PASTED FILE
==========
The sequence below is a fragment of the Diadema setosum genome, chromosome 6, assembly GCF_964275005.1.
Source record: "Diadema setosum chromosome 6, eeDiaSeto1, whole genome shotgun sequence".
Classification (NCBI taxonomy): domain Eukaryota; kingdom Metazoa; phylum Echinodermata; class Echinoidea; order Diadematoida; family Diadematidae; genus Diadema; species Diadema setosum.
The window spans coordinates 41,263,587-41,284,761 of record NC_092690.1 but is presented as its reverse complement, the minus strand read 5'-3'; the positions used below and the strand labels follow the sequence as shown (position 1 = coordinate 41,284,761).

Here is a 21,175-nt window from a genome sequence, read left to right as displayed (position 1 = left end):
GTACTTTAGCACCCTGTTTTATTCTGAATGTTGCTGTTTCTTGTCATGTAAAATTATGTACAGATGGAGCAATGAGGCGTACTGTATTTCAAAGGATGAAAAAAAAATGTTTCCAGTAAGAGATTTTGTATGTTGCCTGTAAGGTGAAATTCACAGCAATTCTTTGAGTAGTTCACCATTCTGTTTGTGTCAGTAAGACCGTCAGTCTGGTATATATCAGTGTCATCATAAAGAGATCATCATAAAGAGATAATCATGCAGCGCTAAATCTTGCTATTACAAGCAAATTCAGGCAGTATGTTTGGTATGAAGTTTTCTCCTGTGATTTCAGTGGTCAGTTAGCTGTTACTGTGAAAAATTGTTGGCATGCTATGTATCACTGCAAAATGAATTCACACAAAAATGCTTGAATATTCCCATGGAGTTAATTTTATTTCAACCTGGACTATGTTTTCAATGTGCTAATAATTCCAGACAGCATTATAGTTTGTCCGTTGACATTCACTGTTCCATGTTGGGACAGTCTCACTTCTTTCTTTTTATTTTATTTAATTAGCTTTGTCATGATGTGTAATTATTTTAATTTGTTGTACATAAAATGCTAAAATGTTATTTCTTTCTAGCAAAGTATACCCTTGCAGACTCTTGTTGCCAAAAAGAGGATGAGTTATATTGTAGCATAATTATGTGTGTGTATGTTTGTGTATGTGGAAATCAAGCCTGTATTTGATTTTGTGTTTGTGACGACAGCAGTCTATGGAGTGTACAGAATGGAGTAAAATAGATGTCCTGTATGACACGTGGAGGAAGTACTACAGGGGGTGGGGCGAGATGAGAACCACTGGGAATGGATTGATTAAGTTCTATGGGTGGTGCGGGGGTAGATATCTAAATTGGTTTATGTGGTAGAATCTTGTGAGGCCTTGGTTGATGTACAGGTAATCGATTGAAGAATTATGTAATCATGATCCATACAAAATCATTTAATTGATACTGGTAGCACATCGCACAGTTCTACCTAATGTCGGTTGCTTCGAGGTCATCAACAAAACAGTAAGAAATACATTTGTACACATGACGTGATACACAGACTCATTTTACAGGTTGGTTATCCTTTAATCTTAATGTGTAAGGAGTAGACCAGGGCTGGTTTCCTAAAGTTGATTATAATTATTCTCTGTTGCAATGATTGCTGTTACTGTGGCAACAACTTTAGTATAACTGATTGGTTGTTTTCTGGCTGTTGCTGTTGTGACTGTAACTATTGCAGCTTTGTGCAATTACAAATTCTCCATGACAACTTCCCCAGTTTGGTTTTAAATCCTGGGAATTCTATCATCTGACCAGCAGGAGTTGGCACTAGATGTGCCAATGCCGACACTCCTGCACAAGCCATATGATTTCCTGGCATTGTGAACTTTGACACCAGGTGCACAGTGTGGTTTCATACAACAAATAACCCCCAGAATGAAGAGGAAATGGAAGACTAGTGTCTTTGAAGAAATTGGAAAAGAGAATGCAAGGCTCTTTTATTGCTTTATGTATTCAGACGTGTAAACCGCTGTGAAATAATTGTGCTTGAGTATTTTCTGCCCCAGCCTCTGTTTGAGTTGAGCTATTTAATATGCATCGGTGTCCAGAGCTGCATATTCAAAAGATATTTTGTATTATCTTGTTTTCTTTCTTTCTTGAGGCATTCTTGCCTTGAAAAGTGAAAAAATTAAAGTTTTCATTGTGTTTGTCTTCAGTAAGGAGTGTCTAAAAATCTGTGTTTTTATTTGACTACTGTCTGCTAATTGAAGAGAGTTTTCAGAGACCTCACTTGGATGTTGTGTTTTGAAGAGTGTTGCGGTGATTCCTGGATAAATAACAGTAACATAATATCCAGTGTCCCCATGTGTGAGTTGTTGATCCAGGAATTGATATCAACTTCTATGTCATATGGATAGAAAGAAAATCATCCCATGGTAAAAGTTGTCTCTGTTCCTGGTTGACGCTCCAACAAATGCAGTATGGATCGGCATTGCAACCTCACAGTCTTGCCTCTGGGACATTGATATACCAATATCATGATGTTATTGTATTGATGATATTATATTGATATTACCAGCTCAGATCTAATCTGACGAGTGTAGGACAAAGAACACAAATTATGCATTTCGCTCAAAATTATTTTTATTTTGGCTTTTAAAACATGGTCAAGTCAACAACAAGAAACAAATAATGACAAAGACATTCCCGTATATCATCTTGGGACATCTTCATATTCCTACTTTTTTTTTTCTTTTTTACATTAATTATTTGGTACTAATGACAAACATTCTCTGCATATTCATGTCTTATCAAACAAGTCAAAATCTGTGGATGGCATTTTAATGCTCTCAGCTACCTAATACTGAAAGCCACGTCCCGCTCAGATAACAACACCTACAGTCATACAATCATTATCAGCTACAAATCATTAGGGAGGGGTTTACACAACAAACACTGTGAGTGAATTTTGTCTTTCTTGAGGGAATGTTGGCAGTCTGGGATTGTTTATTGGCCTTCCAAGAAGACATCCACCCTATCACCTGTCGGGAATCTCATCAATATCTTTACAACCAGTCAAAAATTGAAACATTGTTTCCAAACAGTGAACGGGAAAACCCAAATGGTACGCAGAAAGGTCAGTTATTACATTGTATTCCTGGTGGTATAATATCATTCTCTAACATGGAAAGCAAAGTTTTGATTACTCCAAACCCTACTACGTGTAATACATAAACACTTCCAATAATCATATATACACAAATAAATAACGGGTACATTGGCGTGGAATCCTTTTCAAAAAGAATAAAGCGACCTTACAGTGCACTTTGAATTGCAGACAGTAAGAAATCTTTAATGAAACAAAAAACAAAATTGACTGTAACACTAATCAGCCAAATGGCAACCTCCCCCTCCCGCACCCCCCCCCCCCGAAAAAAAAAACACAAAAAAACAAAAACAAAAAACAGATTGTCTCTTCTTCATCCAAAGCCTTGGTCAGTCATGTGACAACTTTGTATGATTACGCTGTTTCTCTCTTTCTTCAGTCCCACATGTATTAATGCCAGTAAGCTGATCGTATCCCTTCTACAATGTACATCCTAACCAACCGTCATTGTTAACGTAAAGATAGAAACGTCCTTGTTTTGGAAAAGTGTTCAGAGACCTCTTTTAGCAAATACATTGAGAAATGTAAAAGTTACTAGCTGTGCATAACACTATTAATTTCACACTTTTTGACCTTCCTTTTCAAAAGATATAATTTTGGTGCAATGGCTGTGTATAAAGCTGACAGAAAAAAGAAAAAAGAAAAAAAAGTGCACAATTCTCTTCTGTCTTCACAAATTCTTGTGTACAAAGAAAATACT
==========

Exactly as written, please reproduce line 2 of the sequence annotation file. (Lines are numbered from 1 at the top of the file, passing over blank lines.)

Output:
Source record: "Diadema setosum chromosome 6, eeDiaSeto1, whole genome shotgun sequence".